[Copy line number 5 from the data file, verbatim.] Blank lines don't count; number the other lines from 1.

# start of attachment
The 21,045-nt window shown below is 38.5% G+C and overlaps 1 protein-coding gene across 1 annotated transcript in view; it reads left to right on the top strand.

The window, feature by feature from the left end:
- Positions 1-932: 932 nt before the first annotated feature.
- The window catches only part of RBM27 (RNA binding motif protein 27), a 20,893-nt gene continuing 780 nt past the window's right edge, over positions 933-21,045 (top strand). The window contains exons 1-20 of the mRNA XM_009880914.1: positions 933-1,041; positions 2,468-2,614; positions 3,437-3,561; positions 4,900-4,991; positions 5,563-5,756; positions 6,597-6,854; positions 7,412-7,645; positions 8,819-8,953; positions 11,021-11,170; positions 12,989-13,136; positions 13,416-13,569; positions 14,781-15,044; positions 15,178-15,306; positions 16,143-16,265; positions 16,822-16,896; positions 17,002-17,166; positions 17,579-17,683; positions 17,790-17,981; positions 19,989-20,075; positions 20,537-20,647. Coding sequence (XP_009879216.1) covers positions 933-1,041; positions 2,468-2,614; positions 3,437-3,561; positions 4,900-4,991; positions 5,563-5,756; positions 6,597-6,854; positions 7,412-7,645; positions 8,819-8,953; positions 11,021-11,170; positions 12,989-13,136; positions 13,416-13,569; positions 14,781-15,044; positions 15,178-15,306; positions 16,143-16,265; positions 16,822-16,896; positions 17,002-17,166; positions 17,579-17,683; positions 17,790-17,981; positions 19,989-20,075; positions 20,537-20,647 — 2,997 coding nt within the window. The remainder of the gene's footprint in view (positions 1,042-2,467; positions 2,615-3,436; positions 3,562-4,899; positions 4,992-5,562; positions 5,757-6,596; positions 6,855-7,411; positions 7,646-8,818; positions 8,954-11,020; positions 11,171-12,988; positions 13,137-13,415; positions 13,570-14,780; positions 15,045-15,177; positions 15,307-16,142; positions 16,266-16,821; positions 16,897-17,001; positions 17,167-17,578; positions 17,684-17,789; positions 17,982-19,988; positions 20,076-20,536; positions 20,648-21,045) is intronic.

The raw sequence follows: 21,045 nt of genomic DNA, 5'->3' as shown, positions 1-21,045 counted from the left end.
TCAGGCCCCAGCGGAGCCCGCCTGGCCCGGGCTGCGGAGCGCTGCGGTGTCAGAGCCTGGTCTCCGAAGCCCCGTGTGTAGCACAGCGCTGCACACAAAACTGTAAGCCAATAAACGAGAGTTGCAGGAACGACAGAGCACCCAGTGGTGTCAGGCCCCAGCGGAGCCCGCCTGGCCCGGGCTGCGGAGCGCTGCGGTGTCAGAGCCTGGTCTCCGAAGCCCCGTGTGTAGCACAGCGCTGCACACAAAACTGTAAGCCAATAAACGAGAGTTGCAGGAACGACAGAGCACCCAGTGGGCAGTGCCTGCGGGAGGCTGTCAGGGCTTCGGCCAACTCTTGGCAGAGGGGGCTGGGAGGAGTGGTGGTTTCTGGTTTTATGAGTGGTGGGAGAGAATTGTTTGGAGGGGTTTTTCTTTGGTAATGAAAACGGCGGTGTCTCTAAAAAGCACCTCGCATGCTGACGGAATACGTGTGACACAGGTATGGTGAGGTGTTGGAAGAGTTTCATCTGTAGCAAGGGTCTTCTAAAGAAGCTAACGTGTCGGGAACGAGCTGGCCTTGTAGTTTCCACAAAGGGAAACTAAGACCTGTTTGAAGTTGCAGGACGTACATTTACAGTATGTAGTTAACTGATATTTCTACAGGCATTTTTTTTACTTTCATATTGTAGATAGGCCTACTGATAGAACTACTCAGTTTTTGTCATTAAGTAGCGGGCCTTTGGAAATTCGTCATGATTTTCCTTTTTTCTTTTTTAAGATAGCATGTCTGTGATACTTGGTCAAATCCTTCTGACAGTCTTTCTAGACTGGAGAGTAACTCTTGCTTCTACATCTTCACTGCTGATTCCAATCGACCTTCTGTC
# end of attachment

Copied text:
The raw sequence follows: 21,045 nt of genomic DNA, 5'->3' as shown, positions 1-21,045 counted from the left end.